How to be a student survivor

Continuing our series on investing for children, Sam Dunn studies undergraduate finances

Fancy a free toaster, a flight to Paris or a £1,500 interest-free overdraft? Faced with freebies from banks eager for their business, undergraduates choosing a student account can be distracted from what's really important.

For many 18-year-olds, university will be the first time they have to do their own budgeting, involving an unwieldy mix of student loans, part-time earnings, credit card spending and overdrafts as they try to cope with rising living costs and tuition fees.

Although the Government sees university as investment for your future earning power, the returns can seem very distant when you start out.

The National Union of Students (NUS) estimates that the average student leaves college at least £12,000 in debt. In a 2002 survey, Barclays found 31 per cent of students owed money on a credit card, while more than half had an overdraft. And some 60 per cent of students have to work to meet basic living costs, according to a TUC survey.

Unless you have the backing of wealthy parents or benefactors, you will need to open a student bank account to access your loan and get an overdraft. Every May, high-street banks issue new offers designed to attract the next crop of undergraduates. Chris Weavers, NUS vice-president, advises students to weigh up the different packages. "It's so important to look at the long term rather than at freebies. There's no point opening an account and getting £30 if you're going to be charged that for letters sent to you," he says. "You should shop around because bank overdrafts and charges vary greatly."

All high-street banks offer internet and telephone banking to students, but often it's the incentives that grab the attention, such as holiday discounts with Halifax, free flights with Royal Bank of Scotland (RBS), or a toaster and kettle from NatWest.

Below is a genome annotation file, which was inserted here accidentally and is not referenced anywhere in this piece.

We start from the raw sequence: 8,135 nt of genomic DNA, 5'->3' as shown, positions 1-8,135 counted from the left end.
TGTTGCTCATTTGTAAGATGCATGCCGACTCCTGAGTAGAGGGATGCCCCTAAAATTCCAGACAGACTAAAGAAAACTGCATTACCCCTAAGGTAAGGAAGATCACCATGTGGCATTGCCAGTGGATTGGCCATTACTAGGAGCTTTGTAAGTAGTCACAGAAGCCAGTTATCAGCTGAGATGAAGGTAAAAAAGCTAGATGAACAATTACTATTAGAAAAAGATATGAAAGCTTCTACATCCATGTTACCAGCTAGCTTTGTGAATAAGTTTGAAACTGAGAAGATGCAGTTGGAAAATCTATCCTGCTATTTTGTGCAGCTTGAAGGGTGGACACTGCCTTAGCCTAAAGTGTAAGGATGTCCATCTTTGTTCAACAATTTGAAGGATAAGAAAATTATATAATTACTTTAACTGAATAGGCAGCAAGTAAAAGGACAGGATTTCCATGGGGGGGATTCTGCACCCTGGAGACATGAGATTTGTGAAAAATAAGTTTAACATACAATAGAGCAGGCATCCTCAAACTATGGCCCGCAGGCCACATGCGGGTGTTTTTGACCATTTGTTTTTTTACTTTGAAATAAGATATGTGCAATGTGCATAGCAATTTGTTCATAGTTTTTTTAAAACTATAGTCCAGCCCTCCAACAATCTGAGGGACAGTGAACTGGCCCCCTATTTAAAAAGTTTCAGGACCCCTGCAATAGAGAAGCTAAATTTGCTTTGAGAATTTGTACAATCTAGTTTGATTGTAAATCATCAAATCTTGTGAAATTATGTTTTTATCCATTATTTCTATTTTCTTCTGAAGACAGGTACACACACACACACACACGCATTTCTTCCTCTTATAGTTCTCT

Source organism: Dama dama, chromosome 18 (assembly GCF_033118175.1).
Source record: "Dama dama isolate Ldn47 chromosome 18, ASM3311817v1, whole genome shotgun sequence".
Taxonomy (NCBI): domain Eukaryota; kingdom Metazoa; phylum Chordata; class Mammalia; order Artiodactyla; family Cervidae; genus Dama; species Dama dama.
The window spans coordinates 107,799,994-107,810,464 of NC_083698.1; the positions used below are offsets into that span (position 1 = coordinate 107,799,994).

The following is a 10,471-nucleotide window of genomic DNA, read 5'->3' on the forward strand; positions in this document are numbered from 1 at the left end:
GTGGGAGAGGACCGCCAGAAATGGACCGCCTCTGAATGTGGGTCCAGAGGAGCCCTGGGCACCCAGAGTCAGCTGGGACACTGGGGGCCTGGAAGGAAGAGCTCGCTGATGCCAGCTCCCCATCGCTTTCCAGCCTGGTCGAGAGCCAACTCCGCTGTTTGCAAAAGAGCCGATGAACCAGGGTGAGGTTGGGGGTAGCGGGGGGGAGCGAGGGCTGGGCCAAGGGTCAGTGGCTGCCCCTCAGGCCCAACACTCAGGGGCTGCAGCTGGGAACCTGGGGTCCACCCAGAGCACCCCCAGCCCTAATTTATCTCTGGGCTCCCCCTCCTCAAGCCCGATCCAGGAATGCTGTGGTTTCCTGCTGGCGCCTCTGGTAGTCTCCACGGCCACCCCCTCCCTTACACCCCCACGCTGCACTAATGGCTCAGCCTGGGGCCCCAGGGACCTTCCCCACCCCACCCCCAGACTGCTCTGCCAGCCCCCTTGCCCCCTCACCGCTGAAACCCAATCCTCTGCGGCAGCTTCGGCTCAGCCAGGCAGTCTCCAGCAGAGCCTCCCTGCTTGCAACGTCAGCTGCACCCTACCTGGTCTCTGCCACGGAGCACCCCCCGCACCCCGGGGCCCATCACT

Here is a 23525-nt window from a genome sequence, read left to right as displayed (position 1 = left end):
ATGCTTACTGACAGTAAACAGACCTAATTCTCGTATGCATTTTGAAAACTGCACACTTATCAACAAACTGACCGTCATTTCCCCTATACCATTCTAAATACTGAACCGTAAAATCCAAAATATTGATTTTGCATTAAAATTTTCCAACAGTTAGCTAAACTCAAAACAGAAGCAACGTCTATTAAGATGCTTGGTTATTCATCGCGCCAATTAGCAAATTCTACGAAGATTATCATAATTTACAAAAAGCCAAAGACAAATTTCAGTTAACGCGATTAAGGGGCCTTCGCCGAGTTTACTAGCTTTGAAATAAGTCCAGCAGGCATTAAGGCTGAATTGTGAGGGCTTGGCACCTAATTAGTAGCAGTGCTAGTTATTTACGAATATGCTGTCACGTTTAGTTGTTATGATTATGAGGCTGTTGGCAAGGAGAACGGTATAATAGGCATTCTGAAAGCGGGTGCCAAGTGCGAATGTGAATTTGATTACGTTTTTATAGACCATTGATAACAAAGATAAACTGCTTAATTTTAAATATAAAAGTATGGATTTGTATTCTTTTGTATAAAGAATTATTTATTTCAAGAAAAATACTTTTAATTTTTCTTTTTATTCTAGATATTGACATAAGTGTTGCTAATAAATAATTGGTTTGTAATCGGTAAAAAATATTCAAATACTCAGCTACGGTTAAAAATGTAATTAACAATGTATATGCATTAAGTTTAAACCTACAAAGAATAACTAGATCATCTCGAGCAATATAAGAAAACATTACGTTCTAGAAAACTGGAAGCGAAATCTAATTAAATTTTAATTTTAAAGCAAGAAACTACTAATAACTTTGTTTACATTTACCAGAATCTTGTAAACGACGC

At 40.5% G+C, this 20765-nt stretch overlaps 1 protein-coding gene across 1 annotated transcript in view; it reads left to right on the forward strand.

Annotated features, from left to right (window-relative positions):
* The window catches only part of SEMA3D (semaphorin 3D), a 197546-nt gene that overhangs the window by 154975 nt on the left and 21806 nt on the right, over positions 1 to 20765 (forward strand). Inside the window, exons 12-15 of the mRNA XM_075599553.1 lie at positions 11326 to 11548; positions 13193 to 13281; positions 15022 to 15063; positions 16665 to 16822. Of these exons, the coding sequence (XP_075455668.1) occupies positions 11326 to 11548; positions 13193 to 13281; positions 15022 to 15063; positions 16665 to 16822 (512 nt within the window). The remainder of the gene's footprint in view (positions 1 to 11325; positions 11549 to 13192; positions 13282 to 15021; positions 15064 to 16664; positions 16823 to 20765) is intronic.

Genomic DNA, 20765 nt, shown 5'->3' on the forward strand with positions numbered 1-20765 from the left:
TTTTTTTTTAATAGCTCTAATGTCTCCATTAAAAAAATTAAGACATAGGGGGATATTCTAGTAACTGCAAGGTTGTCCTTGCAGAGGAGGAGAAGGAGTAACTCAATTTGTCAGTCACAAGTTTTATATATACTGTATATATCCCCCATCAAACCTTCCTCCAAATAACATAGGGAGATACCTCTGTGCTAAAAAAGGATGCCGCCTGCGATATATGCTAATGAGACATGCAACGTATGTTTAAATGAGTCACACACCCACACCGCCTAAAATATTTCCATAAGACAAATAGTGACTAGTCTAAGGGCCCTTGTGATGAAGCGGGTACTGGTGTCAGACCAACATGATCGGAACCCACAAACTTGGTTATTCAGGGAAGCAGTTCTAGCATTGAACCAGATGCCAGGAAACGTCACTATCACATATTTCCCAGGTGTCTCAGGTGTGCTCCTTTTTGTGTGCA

But your overdraft facility is more important. Data provider Moneyfacts says most banks offer an interest-free overdraft of at least £1,000 in your first year, rising as your course progresses. For example, Abbey National's interest-free overdraft is £1,000 in the first year, £1,250 in the second, £1,500 in the third and £1,800 for a fourth year.

Crucially, you need to watch how much interest your bank charges if your balance spills over these levels. Most lenders let you negotiate an additional authorised overdraft, though Barclays and online bank Smile insist on limits of £3,000 and £2,000 respectively.

But interest paid on the extra overdraft varies hugely. Some lenders use the base rate, currently 3.75 per cent, as a benchmark: HSBC adds one percentage point on top, whereas Bank of Scotland adds five points. Other len- ders fix their own annual overdraft rates: Halifax char- ges 7.2 per cent, Barclays 8.9 per cent, the Co-op 9.79 per cent and Smile 9.9 per cent.

NatWest has the best deal of all the banks, with no interest on authorised overdrafts. Students can also negotiate the size of their overdraft.

But don't go overdrawn without notifying your bank or you'll be hit with fees and high equivalent annual interest rates. RBS charges 29.84 per cent for an unauthorised overdraft, plus £10 a month, while Lloyds TSB levies 29.8 per cent and £20 for each day it increases by £10 or more. This is capped at £80 a month.

Others are less punitive: HSBC charges 14.8 per cent with no extra fines, and NatWest 17.81 per cent.

Whichever bank you opt for, keep in regular touch. "If you are not used to handling money, we'll show you how to do so," says Mike Hodges, specialist manager for HSBC at Reading University. "We don't want to see students in the first week and then only at the end when they have huge amounts of debt."

If things become unbearable, you can apply for hardship funds or special grants, which are available at many universities. Mr Weavers at the NUS adds: "All universities have some kind of consulting service. If your finan- cial problems get really tough, you must seek advice."

One way to stop your debts rising too high is to avoid the credit cards on offer from most banks. These have the same interest rates available to regular customers, who are more able to clear their balances each month.

Some students opening a bank account may be tempted to opt for a smaller, regional network, particularly if that is what their parents use. But the high-street banks tend to be more useful: neither the Clydesdale nor Yorkshire bank offers interest-free overdrafts, for example, and both charge more than 31 per cent for unauthorised overdrafts.

When choosing a student account, it is also worth looking beyond your university years and seeing how the bank treats graduates. When you start working and paying back your debts, you'll need a good graduate loan or overdraft to make the process easier.

Next week: graduate accounts

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